An anti-serum is different to an antibody. Anti-sera are where the blood has been collected from the immunized animal and the red blood cells removed, but nothing else. An antibody is a small component of the anti-serum that binds specifically to a particular sequence. In all anti-sera, there are many many many antibodies against all sorts of things from food the animal is eating, bacteria, viruses, fungi, dust... you name it, it's there. A typical antibody recognition sequence is less than 15 amino-acids in length, often as few as 4 aa's, which as you can imagine, is not very specific. This is the reason that either further purification is needed, or some sort of pre-incubation to help remove antibodies that bind to proteins other than the one you are looking for.

#5 lyok

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Posted 29 January 2013 - 01:15 PM

Correct, the pre-incubation was to help remove antibodies that will bind to proteins other than MBP that are present in the lysate. The anti-serum in question has not been further purified to produce purified antibodies against MBP, if it is the one I found at NEB (cat number E8030S), it would say "Affinity purified" if it were.

An anti-serum is different to an antibody. Anti-sera are where the blood has been collected from the immunized animal and the red blood cells removed, but nothing else. An antibody is a small component of the anti-serum that binds specifically to a particular sequence. In all anti-sera, there are many many many antibodies against all sorts of things from food the animal is eating, bacteria, viruses, fungi, dust... you name it, it's there. A typical antibody recognition sequence is less than 15 amino-acids in length, often as few as 4 aa's, which as you can imagine, is not very specific. This is the reason that either further purification is needed, or some sort of pre-incubation to help remove antibodies that bind to proteins other than the one you are looking for.


Ok I see.

Because it was an anti sera (and not a specific antibody) they used the pre incubation to get rid of all the parts (all the other antibodies) in the sera that would bind with the "normal" DNA coded proteins of the bacterium.
So that only the antibody that would bind the MBP was left in the end. (well theoretically speaking, as there is still some aspecific binding)

#6 bob1

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Posted 29 January 2013 - 01:25 PM

Yes. Though as you can see from the blot - there are still non-specific bands, so either there was too much protein in those bands to be removed, or those proteins have similar site(s) to the MBP antibody recognition sequence (called an epitope).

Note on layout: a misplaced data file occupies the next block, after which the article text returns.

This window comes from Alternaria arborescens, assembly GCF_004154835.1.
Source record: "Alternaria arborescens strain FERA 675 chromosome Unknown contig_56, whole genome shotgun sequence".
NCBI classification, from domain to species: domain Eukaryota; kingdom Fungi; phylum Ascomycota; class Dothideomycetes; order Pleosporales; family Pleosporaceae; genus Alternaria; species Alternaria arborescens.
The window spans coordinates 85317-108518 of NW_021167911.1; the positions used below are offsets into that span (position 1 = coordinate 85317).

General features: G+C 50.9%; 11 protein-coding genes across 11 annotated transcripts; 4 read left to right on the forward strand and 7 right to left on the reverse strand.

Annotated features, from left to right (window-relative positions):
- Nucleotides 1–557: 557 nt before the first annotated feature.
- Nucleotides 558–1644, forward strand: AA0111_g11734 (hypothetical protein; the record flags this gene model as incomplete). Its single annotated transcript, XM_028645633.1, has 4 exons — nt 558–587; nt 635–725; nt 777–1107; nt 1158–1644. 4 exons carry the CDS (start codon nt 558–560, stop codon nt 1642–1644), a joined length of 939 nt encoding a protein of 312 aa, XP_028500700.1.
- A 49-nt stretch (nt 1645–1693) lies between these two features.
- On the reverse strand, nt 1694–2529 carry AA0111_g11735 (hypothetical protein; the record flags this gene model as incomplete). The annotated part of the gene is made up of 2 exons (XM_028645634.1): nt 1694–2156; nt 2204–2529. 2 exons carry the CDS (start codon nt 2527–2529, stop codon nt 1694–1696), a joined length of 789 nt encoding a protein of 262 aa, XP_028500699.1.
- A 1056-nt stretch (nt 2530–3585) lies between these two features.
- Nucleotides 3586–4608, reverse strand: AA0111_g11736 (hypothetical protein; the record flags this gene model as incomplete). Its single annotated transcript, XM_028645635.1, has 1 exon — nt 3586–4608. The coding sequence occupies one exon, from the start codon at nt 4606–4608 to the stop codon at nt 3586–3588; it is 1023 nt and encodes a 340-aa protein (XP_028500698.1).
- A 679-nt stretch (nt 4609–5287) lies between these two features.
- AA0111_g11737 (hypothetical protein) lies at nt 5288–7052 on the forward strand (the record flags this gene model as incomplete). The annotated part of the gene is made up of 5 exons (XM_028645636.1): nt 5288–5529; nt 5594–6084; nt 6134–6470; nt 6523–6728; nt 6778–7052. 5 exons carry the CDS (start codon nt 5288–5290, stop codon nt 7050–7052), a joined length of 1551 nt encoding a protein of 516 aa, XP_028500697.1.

#7 lyok

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Posted 29 January 2013 - 01:34 PM

Yes. Though as you can see from the blot - there are still non-specific bands, so either there was too much protein in those bands to be removed, or those proteins have similar site(s) to the MBP antibody recognition sequence (called an epitope).


Ok, thanks.

Altough, I have to admit I find it weird that the aspecific band would be 1 band at the same height.
I would think you would have aspecific binding pretty much everywhere since you do load all the proteins on that nitrocellulose membrane. So it is strange that only at a certain size you have this aspecific binding.

I understand what you said about the "having a similar site to the recognition sequence, however
I am not sure what you mean by this:

so either there was too much protein in those bands to be removed

I do not understand it.
To my knowledge (as I also said above in this post) you blot all the proteins on the nictrocellulose membrane , so I do not understand what you mean by too much protein in those bands to be removed..
You only see bands because the anti sera was able to bind at those specific places with proteins, right? So why would it matter to have a lot (too much) protein at the nitrocellulose membrane?

Edited by lyok, 29 January 2013 - 01:36 PM.


#8 bob1

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Posted 29 January 2013 - 01:55 PM

Sorry, got that bit wrong: What I was meaning to say was too much antibody to be completely removed during the pre-incubation.

#9 lyok

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Posted 30 January 2013 - 06:38 AM

Sorry, got that bit wrong: What I was meaning to say was too much antibody to be completely removed during the pre-incubation.


Ok.
I got it, thanks.